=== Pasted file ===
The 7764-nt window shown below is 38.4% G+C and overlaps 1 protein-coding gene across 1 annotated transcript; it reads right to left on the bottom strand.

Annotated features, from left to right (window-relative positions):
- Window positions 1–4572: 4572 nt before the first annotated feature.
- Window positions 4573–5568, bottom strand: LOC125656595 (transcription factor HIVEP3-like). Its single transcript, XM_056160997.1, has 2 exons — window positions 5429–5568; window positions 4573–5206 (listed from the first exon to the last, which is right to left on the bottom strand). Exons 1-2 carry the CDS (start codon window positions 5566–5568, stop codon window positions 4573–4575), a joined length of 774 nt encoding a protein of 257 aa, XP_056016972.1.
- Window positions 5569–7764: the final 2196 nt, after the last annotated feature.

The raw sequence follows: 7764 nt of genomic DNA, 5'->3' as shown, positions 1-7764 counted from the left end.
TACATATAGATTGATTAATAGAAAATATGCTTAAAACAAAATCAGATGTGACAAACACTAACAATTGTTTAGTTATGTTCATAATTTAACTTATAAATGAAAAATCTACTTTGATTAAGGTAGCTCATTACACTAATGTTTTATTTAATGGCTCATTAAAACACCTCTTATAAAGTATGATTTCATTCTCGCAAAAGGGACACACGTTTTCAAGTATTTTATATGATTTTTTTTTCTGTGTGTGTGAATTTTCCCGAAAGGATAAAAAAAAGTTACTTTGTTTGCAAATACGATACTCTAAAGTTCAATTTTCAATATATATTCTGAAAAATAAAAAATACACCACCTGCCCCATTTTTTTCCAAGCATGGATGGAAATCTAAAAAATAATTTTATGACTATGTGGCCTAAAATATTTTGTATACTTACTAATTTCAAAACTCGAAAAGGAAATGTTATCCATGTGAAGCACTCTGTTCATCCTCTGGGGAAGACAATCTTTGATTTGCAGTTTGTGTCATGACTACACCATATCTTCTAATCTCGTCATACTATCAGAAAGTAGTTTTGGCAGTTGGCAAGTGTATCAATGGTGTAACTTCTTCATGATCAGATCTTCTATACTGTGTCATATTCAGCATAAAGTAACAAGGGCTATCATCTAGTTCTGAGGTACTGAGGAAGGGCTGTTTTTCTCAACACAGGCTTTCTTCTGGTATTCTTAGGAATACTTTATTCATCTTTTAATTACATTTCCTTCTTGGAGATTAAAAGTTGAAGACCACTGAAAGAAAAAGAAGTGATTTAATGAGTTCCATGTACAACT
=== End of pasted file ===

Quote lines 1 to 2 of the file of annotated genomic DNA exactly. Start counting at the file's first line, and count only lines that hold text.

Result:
The 7764-nt window shown below is 38.4% G+C and overlaps 1 protein-coding gene across 1 annotated transcript; it reads right to left on the bottom strand.

Annotated features, from left to right (window-relative positions):